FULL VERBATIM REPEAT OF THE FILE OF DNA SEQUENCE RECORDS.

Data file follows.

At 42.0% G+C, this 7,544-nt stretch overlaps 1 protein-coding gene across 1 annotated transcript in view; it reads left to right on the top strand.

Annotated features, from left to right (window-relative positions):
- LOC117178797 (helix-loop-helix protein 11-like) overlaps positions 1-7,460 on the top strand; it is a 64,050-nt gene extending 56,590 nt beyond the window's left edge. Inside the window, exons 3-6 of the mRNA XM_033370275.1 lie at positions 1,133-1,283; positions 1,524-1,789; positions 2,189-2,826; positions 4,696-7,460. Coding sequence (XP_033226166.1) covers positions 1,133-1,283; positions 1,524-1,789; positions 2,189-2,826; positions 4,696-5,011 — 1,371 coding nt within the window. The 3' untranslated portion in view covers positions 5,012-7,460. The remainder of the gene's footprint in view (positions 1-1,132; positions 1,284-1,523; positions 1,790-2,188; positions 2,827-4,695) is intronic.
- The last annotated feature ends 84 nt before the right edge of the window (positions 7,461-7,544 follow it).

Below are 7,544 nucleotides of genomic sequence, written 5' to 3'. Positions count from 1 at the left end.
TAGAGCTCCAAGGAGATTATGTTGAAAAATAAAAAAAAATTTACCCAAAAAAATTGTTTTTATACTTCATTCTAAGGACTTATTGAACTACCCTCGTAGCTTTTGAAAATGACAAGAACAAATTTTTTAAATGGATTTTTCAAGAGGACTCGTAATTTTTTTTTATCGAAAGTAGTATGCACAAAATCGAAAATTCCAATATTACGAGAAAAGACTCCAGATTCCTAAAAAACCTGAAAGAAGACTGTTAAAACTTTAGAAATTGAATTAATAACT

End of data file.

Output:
At 42.0% G+C, this 7,544-nt stretch overlaps 1 protein-coding gene across 1 annotated transcript in view; it reads left to right on the top strand.

Annotated features, from left to right (window-relative positions):
- LOC117178797 (helix-loop-helix protein 11-like) overlaps positions 1-7,460 on the top strand; it is a 64,050-nt gene extending 56,590 nt beyond the window's left edge. Inside the window, exons 3-6 of the mRNA XM_033370275.1 lie at positions 1,133-1,283; positions 1,524-1,789; positions 2,189-2,826; positions 4,696-7,460. Coding sequence (XP_033226166.1) covers positions 1,133-1,283; positions 1,524-1,789; positions 2,189-2,826; positions 4,696-5,011 — 1,371 coding nt within the window. The 3' untranslated portion in view covers positions 5,012-7,460. The remainder of the gene's footprint in view (positions 1-1,132; positions 1,284-1,523; positions 1,790-2,188; positions 2,827-4,695) is intronic.
- The last annotated feature ends 84 nt before the right edge of the window (positions 7,461-7,544 follow it).

Below are 7,544 nucleotides of genomic sequence, written 5' to 3'. Positions count from 1 at the left end.
TAGAGCTCCAAGGAGATTATGTTGAAAAATAAAAAAAAATTTACCCAAAAAAATTGTTTTTATACTTCATTCTAAGGACTTATTGAACTACCCTCGTAGCTTTTGAAAATGACAAGAACAAATTTTTTAAATGGATTTTTCAAGAGGACTCGTAATTTTTTTTTATCGAAAGTAGTATGCACAAAATCGAAAATTCCAATATTACGAGAAAAGACTCCAGATTCCTAAAAAACCTGAAAGAAGACTGTTAAAACTTTAGAAATTGAATTAATAACT